I have been repeatedly chastized for not busting a move to get a flag since September 11. I sense... no, I know there are other negroes who feel like me because we talk about it in hushed tones....

[Ed.: The next day, the program ran another piece of commentary with the following on-line synopsis: "Commentator Guillermo Gomez Peña has had a series of nasty incidents at airports since Sept. 11. Besides looking Arab, his intense look as a performance artist makes him a candidate for profiling."]


From Anthony Lewis's final column for the New York Times, December 15, 2001, after 32 years of observations such as these:
No one can miss the reality of that challenge after Sept. 11. Islamic fundamentalism, rejecting the rational processes of modernity, menaces the peace and security of many societies.

But the phenomenon of religious fundamentalism is not to be found in Islam alone. Fundamentalist Christians in America, believing that the Bible's story of creation is the literal truth, question not only Darwin but the scientific method that has made contemporary civilization possible.

Religion and extreme nationalism have formed deadly combinations in these decades, impervious to reason. Serbs in the grip of religion and mystical nationalist history killed thousands and expelled millions in their "ethnic cleansing" of Bosnia. Fundamentalist Judaism and extreme Israeli nationalism have fed the movement to plant settlements in Palestinian territory, fueling Islamic militancy among Palestinians....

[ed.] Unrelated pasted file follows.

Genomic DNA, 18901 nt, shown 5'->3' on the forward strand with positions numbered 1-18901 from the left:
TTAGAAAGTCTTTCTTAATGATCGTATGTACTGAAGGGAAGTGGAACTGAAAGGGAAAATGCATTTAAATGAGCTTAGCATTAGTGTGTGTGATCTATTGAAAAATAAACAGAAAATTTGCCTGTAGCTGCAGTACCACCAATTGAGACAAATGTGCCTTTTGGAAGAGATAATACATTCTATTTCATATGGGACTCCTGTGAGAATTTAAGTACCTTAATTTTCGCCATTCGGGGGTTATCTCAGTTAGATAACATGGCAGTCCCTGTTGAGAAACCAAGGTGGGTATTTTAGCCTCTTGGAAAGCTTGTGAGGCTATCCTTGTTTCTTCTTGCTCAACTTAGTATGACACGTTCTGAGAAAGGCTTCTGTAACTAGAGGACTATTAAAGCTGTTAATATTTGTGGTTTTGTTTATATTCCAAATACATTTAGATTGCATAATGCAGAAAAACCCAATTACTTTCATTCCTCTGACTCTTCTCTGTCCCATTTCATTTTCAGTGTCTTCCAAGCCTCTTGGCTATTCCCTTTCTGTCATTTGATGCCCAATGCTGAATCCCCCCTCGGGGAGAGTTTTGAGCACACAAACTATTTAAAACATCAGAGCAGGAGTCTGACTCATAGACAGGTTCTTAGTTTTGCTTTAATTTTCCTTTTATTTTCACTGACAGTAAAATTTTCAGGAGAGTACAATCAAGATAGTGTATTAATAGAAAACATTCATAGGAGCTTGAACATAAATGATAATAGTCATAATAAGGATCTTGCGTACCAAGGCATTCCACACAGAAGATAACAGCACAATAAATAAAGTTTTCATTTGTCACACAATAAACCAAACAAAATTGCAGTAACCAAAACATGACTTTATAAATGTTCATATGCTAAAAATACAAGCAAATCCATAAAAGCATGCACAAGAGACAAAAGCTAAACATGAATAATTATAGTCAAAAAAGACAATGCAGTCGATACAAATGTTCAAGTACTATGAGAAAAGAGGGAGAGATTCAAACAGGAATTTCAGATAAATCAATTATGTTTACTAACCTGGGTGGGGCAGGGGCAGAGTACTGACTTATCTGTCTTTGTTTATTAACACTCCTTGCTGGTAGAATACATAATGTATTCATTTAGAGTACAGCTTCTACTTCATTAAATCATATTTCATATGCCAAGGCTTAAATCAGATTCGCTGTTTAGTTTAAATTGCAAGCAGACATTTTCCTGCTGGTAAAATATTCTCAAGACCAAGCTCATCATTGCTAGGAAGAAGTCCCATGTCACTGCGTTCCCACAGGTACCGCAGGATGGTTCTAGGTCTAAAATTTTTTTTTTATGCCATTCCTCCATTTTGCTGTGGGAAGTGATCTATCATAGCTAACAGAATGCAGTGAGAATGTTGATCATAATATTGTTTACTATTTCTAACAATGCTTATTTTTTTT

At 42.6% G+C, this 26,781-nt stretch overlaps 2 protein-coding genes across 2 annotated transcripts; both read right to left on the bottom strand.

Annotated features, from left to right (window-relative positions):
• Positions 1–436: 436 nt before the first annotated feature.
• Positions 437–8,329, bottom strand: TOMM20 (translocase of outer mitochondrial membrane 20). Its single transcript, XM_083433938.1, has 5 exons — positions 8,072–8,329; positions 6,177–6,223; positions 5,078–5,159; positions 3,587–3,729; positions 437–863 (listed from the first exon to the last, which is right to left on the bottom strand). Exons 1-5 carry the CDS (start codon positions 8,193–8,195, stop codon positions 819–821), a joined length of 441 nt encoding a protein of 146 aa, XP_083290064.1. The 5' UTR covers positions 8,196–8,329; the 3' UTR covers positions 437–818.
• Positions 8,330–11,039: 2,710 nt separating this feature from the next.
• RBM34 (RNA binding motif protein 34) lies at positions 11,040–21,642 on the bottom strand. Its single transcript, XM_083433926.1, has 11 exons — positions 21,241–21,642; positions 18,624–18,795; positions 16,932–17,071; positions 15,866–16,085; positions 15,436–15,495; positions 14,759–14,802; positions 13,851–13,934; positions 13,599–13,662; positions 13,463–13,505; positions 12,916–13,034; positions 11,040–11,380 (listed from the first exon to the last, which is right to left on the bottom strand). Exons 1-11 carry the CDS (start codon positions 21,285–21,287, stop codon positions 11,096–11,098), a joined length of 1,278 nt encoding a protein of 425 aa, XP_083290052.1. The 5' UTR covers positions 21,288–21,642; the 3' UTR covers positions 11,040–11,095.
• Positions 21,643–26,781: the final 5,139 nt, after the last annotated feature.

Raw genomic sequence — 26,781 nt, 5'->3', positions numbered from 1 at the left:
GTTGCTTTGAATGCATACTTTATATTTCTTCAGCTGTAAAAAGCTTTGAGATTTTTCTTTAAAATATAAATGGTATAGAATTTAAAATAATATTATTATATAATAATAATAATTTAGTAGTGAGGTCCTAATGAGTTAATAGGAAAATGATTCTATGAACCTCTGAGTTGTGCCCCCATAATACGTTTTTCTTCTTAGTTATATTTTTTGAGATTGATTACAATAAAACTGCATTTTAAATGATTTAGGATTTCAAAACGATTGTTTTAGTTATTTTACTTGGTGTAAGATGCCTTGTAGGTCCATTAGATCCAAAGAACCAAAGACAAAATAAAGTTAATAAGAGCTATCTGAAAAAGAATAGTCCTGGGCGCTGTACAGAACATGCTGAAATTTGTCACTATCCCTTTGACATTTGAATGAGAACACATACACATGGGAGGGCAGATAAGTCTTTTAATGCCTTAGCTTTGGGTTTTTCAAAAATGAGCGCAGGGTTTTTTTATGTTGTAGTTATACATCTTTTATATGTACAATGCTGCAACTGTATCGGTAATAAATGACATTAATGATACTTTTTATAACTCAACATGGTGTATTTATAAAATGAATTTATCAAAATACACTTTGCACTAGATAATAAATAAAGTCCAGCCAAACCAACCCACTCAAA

[Ed.: Lewis draws a similar parallel in an interview published the following day, when asked if he had drawn any big conclusions over the years: "Certainty is the enemy of decency and humanity in people who are sure they are right, like Osama bin Laden and John Ashcroft."]


In a "Mad on the Street" poll of December 14, the Village Voice asked eight New Yorkers whether John Walker was a traitor. Five said no, two said yes, and one said maybe. Some responses:
No. I think he made his own choices and ultimately he's responsible for that.... I might not break bread with him, but I give him credit for living by his own standards.

I think he's a mixed-up kid. I've been trying to filter through the news to get the real story, but I think he's being used as a symbol. On the one hand you have this CIA operative who died for his country and is a "hero"; on the other hand you have the "screwed-up weirdo" John Walker who fought for the Taliban and is a traitor.